For years I believed the lie that my life had to look a certain way if I were to honor God. It went from one extreme to another. At first, I’d clung to the belief that I would have to be the martyr. I would need to sacrifice everything –a husband, my family, friends, and career — in order to show the Father how much I loved Him.
Then, when I finally allowed God’s grace to open my eyes, I realized that’s not what He asks of me at all. Yes, to honor Him in this life means sacrifice, but it doesn’t mean I have to be miserable for years to come. My view of God and His heart weren’t what they should have been.
The next phase I entered into was one in which I believed my life needed to look like other peoples’. In order to be in ministry and serve God with my life I needed to work at a certain place and live a particular life.
For a while I believed myself to be free from the bondage of conventionality, but the Lord has revealed to me that there are still parts of my spirit adhering to others’ standards instead of His. To be conventional means to “conform or adhere to certain standards”. In other words, it means we live our lives according to the expectations we have set for ourselves or allowed others to set for us.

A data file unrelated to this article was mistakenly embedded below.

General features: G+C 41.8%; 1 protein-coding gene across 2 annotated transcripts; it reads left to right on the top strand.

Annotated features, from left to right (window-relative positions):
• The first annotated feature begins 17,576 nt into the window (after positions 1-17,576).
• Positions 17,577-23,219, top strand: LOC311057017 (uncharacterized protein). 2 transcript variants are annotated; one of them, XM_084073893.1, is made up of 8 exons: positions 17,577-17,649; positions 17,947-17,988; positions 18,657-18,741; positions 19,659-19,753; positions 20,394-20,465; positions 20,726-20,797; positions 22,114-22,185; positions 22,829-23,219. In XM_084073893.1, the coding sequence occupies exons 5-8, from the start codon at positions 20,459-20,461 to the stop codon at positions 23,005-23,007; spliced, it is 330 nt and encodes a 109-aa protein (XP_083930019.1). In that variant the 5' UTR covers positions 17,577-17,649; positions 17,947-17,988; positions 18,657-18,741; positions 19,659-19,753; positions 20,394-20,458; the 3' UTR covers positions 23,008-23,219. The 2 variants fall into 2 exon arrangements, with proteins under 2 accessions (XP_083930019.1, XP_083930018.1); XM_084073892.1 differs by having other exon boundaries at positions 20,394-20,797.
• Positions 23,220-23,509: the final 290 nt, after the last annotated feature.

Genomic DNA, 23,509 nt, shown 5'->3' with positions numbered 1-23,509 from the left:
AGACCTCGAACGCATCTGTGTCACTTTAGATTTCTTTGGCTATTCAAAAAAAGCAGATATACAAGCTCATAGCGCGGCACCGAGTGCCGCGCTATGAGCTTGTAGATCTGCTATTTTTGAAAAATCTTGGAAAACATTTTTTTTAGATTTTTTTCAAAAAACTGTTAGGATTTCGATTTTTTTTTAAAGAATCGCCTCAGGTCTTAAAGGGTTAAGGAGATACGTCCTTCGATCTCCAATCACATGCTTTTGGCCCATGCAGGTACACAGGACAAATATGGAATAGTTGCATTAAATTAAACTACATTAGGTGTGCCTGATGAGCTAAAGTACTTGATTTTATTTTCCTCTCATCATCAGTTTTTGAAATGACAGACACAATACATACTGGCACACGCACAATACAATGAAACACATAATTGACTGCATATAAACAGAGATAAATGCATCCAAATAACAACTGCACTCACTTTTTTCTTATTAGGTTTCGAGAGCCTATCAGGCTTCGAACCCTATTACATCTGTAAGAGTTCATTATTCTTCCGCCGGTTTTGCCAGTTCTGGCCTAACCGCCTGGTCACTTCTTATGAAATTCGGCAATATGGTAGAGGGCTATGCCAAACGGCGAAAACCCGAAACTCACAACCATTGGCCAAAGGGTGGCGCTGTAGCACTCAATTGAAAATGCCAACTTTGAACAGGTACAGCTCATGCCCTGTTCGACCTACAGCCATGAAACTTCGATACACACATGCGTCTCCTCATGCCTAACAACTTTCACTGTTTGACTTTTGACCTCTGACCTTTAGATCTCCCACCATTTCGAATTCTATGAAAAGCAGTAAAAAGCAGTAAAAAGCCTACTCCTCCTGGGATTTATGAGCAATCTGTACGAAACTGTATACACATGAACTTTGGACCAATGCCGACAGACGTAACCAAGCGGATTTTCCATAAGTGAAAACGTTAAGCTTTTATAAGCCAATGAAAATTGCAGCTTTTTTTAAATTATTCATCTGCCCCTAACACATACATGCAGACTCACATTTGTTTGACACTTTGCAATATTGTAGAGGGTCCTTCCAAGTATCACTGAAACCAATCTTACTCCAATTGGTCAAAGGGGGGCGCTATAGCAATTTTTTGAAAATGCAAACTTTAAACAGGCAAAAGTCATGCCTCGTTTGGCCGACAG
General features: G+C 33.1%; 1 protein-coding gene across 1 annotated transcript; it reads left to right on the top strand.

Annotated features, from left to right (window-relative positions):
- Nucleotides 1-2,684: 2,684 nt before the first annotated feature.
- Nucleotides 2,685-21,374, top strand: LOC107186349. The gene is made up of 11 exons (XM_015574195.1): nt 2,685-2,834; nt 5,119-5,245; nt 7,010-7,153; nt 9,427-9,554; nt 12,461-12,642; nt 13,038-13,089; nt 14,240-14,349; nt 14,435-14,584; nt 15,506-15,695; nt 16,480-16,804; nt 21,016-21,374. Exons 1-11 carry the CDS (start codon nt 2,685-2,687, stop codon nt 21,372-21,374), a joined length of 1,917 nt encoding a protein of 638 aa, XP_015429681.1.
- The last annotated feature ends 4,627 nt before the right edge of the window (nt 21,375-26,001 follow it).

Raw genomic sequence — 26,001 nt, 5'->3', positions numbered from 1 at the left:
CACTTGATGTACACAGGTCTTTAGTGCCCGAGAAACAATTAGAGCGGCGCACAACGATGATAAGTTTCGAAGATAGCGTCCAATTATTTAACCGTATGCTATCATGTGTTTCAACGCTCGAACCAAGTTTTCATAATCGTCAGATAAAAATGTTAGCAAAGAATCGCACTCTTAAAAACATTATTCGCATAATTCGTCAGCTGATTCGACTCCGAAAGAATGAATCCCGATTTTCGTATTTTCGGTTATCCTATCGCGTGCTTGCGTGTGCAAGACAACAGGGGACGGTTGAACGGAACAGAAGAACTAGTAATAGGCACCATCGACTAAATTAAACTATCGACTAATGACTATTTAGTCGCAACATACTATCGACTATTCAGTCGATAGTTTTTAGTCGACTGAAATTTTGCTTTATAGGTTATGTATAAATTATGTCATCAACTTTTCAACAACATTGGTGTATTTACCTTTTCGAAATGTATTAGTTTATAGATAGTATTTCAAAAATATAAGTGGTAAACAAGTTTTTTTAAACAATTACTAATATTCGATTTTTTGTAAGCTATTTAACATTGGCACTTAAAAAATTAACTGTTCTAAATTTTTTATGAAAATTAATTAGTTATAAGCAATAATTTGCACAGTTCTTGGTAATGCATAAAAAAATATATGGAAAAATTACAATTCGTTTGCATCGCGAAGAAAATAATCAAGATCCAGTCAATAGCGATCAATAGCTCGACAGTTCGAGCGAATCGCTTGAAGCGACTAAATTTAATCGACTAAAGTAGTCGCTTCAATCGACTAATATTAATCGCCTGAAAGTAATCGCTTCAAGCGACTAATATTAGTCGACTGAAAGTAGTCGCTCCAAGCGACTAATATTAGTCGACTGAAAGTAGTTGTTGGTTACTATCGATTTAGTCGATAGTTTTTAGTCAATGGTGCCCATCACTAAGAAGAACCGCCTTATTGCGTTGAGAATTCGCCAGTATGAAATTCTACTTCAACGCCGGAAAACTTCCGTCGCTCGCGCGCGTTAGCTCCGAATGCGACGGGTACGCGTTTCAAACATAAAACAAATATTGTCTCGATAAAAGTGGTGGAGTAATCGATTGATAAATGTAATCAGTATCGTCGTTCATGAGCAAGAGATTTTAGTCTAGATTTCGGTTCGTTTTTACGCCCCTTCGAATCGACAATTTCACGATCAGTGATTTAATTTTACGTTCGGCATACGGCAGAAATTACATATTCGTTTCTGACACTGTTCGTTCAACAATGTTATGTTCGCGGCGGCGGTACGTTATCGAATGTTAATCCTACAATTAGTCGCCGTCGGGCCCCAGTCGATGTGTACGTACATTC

But what God continues to patiently remind me is that the very meaning of an apostle is to be set apart, different, unique. If everyone’s ministry looked the exact same, the same sort of people would be drawn to it and the same sort of people would be repelled.
1 Peter 2:9 reads, “But you are a chosen race, a royal priesthood, a holy nation, a people for God’s own possession, so that you may proclaim the excellencies of Him who has called you out of darkness into His marvelous light.”
We were never called to be the same. We were never instructed to be like every other Christian brother and sister. We do not hold to standards made by anyone other than God. God tells us to love Him more than anything and anyone and to love those around us as we love ourselves. If we live our lives according to these two commandments, I can guarantee you your story will not look like mine. We will have the common thread of Jesus’ redemption running through both of our walks in its scarlet brilliance, but other than that, we will be different.
What has God called you to? To be an accountant, a politician, an author, a landscaper? Then do that to the fullest with the heart of a humble servant. Honor God in the every day, day to day routine. You may not have a podium or a crowd, but God is the only audience whose pleasure is worthwhile and of eternal significance. Seek His face and step out in faith.